Roman History: John Green’s Crash Course

John Green’s Crash Course in Roman History is about twelve and a half minutes well spent. Without seeming to breath, Green manages to cover a great deal of ground with a surprising amount of lucidity. For a quick introduction to Roman Republican Government and its down side, you could do worse. “When, if ever, is it OK to stab someone twenty-three time?” This is not a bad starting point for the discussion.

 

Latin Teaching: Some useful research links

Continuing on from my other post of useful things, below are some more handy on-line resources. These are more directed at research and cultural background, rather than language study

 

Dalton

  • Rome Project

http://blogs.dalton.org/rome/

Dalton has been around for a while as a very useful site for links across all aspects of Ancient Rome.

 

VROMA

  • Forum Romanum Project

http://www.vroma.org/~forum/

Much like Google, this gives you a computer generated view of Ancient Rome. They describe themselves as follows:

The Forum Romanum is an on-line resource project funded by the VRoma NEH grant aimed at creating an on-line community that collects and makes available materials related to the Roman Forum. This web site contains a clickable map and text links that will carry visitors to information about major structures of the Roman Forum. Each page contains a description of the structure, its function and an image. Links to related stories, more images and maps, textbook connections, literary references, famous characters, and relevant web sites are included.

 

BBCAncientHistory

  • BBC – History: Romans

http://www.bbc.co.uk/history/ancient/romans/index.shtml

BBC History has useful essays dealing with aspects of Roman History and in particular Roman Britain.

 

fordhamAHSB

  • Internet History Sourcebooks

http://www.fordham.edu/Halsall/ancient/asbook.asp

The Internet History Sourcebooks have been on the web and have updated over time into a much more user friendly format.

 

 deImperatoribusRomanis

  • De Imperatoribus Romanis: An Online Encyclopedia of Roman Rulers and their Families

http://www.luc.edu/roman-emperors/impindex.htm

This site contains a range of useful, referenced essays on the life of each Emperor. The coverage is less complete as the Principate moves on past  Late Antiquity in the Eastern Empire (Byzantium).

 

 

Latin: Increasing Year 12 numbers

After an article in the Melbourne Age on increasing Latin numbers, a colleague consulted the VCAA (Victorian Curriculum and Assessment Authority) site to check the numbers of Year 12 students sitting the Latin paper over recent years. Below is a graph of, generally, increasing numbers. It would be fair to say that a number of independent schools have reintroduced Latin over the last decade. We are yet so see the full impact of these programs on Year 12 numbers.

12Latin Numbers1995-2014

 

Latin Teaching: Hexametric Scansion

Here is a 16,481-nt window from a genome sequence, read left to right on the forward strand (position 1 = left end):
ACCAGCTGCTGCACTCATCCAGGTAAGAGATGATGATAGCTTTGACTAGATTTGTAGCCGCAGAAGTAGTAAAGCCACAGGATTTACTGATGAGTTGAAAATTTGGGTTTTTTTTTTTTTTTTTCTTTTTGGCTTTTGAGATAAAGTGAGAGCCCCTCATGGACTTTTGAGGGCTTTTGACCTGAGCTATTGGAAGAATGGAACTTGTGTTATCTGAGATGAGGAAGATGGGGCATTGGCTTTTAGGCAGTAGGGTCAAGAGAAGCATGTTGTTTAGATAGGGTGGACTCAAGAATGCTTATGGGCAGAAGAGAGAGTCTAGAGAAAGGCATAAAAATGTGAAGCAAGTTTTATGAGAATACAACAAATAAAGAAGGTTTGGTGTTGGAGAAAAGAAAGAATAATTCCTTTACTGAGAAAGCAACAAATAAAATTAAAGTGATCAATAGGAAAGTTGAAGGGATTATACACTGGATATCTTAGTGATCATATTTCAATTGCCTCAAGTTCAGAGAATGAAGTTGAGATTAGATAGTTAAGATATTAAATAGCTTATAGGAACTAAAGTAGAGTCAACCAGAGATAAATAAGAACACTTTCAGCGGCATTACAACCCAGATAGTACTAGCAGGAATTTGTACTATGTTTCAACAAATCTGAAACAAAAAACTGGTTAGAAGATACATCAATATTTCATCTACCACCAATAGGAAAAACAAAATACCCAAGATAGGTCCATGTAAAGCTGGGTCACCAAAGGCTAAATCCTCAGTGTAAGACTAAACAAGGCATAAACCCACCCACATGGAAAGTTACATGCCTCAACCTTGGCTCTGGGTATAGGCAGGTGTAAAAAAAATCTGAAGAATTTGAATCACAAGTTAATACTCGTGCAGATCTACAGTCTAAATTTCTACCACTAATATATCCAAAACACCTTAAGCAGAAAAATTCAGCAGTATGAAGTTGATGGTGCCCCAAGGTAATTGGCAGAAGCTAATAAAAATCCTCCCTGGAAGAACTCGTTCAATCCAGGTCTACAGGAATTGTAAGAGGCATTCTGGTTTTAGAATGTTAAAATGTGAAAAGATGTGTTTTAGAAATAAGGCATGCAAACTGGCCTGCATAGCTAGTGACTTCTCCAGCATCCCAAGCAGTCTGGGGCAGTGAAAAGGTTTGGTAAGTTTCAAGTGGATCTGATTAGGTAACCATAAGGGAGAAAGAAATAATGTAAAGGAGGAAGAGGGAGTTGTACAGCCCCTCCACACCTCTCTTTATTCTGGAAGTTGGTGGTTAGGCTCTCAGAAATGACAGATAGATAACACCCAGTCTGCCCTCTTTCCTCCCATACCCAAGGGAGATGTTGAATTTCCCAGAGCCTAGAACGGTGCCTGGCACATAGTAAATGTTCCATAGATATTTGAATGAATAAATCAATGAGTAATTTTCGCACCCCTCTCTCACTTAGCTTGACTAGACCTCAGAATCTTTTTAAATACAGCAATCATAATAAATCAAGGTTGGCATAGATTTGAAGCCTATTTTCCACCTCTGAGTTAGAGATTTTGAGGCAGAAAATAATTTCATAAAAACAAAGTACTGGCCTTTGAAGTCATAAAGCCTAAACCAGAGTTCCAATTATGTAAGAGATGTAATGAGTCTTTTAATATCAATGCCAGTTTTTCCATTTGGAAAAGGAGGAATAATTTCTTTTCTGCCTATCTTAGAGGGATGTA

The Year 11 and 12 students that I teach need to have a clear understanding of hexametric scansion. As a result, they need a clear understanding of dactylic hexametre. I have found a few resources along the way that help, including these two videos on Youtube that have been most helpful.

Dactylic Hexameter- Longs and Shorts

Dactylic Hexameter – Proper Metrical Technique

Latin Teaching: Some useful things

 Having taught Latin to secondary students for a number of years, I have found some useful things along the way, both for the study of the language and for the social-historical context. Below are listed a few things which may be old news for some, but perhaps not for others.

  • Perseus Digital Library

perseus

http://www.perseus.tufts.edu/hopper/

Perseus has been around for a while and is still a great source of texts. There are analytical tools available for translators along with dictionaries, translations and commentaries. In more recent times, the Hopper format has provided the ability to place a range of resources alongside in the window.

  • Livius – Articles on ancient history

livius

http://www.livius.org/

Livius is a great site for matters relating to Roman History. It is particularly useful for biographical information on key Roman figures and is cross linked effectively.

  • UNRV

unrv

http://www.unrv.com/about.php

UNRV is less detailed than Livius, but a better resource for gaining a good overview of events and where they fit into the flow of history.

  • Forum Romanum

forumromanum

http://www.forumromanum.org/index2.html

Forum Romanum contains a range of resources relating to the history of Ancient Rome. There is a  very useful text archive alongside scanned and indexed secondary historical resources, albeit a little dated.

A new start – quidfac inquit

cropped-MDAparthenonapr2013.jpg

After a few issues around hacking a little  while back, I have decided to refloat quidfac inquit as my blog. Hopefully it will be a little more secure this time around. I am hoping to cogitate, reflect, vent, kvetch and generally whatever about whatever to do with the teaching and learning of Classical Studies, Latin and Religious Education. So here goes blog version two. Where better to start in these things than from the Parthenon…

A place for matters Classical, Latin, Greek, Philosophical, Theological and Educational